Thursday, 18 June 2020
Questions without Notice: Take Note of Answers
I rise to speak on Senator Watt's take note motion. I thank Senator Watt for giving me the opportunity to explain what our priorities are. Our priority is exactly to address the issue that Senator Watt has raised. Yes, it is dreadful that the unemployment figures are high. But, let's face it, we have gone through a global pandemic like we've never seen before. When we compare the impact our economy has felt to others around the world, we have actually come out of this relatively well. I don't deny that the unemployment figures are devastating. But what I will say is that our government is very well placed to address that.
Our JobMaker plan is to get Australia employed again, to get Australia moving again, to help rebuild our economy. We are doing it because we have an eye on the future. We have announced that we are commencing formal negotiations with Britain for a free trade agreement. That will open up markets. That will help us to broaden our export capacity, which helps our regional employment. We can get our agricultural produce into Britain. If we can do that directly, it will be a fantastic outcome for regional Australia. We are fast-tracking infrastructure spending. That is jobs in construction, that is jobs in the regions, that is jobs in our states. I cannot believe that those on the other side shake their heads at our plan to build infrastructure. That's what they've been telling us to get on and do for the last four years. We are doing it. We are getting on with the job of getting people back in employment.
Today we are about to pass the National Skills Commissioner Bill. That is designed to identify the skills gaps across our country and develop the education and training programs so that people are job ready and job fit. This can only be a good thing. The Prime Minister has committed to a plan to lift economic growth over the next five years by more than one percentage point above trend to beat the expected pre-COVID-19 GDP by 2025. We have a plan—we have an economic plan and a JobMaker plan—and we are committed to working on that to deliver it. All levels of government, business and the community must rethink how these systems can better contribute to our recovery from this pandemic.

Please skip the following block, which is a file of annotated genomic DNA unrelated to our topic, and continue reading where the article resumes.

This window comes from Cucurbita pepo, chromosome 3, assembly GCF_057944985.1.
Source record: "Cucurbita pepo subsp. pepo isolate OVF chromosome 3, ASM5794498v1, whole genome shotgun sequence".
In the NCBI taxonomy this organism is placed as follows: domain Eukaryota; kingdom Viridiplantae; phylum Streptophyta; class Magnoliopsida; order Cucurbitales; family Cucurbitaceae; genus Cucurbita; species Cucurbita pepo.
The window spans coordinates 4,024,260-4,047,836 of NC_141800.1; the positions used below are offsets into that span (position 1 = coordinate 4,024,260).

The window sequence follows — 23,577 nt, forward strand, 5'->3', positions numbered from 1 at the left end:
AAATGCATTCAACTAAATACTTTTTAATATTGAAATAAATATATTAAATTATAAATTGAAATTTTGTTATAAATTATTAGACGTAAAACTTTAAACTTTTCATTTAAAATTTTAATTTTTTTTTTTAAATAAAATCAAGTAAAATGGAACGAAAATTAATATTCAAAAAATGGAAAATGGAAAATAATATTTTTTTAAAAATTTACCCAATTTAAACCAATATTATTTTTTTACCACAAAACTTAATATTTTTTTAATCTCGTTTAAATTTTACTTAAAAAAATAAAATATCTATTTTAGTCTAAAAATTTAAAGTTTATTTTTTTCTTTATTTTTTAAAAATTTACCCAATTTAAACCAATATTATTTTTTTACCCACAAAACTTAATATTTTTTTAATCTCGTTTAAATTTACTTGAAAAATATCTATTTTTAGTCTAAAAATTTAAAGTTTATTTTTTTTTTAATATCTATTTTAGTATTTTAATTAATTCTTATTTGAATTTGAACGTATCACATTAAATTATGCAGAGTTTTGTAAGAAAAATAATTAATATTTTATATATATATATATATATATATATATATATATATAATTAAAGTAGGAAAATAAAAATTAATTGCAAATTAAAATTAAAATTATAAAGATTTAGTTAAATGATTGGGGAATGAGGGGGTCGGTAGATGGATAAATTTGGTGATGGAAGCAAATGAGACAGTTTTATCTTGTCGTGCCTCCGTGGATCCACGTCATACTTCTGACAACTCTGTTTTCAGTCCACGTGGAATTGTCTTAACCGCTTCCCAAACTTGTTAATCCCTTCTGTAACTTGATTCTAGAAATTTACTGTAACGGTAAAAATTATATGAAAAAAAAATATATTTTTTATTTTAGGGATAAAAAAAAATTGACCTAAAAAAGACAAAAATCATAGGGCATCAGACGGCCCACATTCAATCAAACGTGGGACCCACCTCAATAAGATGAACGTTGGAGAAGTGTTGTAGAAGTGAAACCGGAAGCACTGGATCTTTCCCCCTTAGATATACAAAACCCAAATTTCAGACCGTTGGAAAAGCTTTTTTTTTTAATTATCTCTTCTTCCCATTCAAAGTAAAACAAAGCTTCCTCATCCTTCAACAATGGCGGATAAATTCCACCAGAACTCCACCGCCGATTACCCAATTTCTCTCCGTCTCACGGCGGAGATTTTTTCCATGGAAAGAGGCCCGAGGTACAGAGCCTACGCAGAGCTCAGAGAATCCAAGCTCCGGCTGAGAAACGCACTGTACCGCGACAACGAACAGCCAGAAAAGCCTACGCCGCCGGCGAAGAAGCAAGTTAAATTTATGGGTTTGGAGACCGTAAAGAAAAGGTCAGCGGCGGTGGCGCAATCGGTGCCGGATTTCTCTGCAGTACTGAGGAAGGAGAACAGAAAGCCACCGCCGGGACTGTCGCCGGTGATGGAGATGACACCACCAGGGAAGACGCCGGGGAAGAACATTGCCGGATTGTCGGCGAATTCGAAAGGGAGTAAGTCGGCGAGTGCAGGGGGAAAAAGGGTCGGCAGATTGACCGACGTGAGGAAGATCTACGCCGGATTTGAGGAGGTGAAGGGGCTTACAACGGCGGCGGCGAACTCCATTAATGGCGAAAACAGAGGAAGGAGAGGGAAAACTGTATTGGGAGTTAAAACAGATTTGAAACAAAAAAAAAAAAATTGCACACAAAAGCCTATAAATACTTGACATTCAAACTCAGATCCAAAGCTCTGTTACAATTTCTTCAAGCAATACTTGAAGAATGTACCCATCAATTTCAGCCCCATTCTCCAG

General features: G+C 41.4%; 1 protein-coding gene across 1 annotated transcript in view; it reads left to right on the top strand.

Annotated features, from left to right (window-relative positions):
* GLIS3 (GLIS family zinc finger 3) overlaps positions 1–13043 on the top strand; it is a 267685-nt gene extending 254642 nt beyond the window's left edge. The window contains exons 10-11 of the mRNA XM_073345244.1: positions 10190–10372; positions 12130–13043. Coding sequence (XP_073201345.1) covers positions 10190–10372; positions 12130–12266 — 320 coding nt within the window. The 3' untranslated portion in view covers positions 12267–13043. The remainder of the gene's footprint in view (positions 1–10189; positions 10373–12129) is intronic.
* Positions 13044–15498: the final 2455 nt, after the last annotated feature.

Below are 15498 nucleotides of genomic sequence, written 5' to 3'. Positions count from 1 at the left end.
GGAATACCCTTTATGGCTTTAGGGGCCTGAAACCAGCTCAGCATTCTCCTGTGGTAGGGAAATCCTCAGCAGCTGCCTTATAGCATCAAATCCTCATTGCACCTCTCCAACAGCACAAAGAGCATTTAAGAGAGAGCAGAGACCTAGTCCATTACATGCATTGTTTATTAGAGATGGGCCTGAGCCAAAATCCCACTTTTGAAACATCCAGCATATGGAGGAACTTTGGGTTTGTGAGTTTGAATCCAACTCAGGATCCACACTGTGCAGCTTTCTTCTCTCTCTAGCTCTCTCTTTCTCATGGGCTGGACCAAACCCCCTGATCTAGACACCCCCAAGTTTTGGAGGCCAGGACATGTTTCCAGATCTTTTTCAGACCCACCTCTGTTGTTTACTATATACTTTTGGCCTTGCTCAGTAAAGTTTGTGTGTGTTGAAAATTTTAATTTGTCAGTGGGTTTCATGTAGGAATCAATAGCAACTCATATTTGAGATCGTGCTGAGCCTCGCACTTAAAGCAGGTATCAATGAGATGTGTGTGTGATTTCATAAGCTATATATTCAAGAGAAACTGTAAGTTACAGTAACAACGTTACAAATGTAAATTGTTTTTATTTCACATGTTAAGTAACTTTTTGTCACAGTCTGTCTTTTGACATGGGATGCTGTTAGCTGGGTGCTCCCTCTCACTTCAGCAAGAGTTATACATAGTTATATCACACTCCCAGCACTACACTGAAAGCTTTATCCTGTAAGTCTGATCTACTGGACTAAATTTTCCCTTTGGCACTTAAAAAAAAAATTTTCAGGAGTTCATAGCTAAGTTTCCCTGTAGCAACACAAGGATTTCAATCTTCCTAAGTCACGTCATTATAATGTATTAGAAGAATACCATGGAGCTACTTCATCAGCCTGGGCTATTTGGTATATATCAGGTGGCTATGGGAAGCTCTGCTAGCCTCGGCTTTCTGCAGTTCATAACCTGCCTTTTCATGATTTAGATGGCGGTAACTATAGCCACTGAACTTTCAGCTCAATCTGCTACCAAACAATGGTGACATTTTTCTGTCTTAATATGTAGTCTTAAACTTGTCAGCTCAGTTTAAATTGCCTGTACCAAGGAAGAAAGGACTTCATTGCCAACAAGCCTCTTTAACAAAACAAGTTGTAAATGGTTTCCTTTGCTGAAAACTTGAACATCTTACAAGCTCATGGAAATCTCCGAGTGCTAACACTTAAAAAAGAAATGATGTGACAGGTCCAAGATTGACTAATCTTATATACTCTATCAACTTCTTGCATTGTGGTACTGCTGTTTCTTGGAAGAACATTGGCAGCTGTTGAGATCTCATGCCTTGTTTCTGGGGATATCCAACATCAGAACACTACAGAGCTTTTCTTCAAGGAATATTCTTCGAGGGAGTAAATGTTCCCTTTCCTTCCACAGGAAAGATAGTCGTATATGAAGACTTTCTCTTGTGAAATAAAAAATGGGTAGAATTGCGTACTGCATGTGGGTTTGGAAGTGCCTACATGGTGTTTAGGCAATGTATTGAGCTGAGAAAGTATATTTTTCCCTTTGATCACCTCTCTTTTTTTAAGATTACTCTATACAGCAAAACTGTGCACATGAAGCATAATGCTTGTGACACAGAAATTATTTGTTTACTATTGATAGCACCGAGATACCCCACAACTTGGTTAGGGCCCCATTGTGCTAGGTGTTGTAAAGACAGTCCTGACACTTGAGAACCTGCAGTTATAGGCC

Senator Watt said, 'What old jobs are we turning our back on?' We're not turning our back on any old jobs, but what we are embracing is the need to adapt. Our economy needs to adapt and our job markets need to adapt, and we are embracing that adaptation. We are not about stagnating this nation. We are not about relying on the old. We are about rising to the challenges of the future, rebuilding our economy and getting on with the job of getting Australians back into a job. I will not apologise for the commitment that this government, the government I am part of, has to getting people employed again.
We need to bring common sense and cooperation back into this debate. We showed, in fighting COVID-19, that unlocking infrastructure and investment is part of the recovery process. Let's not forget Australia entered the COVID-19 crisis from a position of economic strength. That is strength that this government was able to create. Had those on the other side been in government, I dread to think what would have happened and how we would have been able to afford to address this pandemic.
To minimise the economic impacts and position our economy to recover on the other side of the crisis, we have provided $260 billion in financial support for the economy. That's around 13.3 per cent of GDP. We are reviewing where we are at right now. It is appropriate that we take the time to review it. We're not pre-empting the outcome of that review. The Treasurer will update everyone in July, and that is the right thing to do. We need to take time to review the position we're in and move forward. I am very proud of our position, the position our government has got us to in this nation, to get ready to put people back to jobs.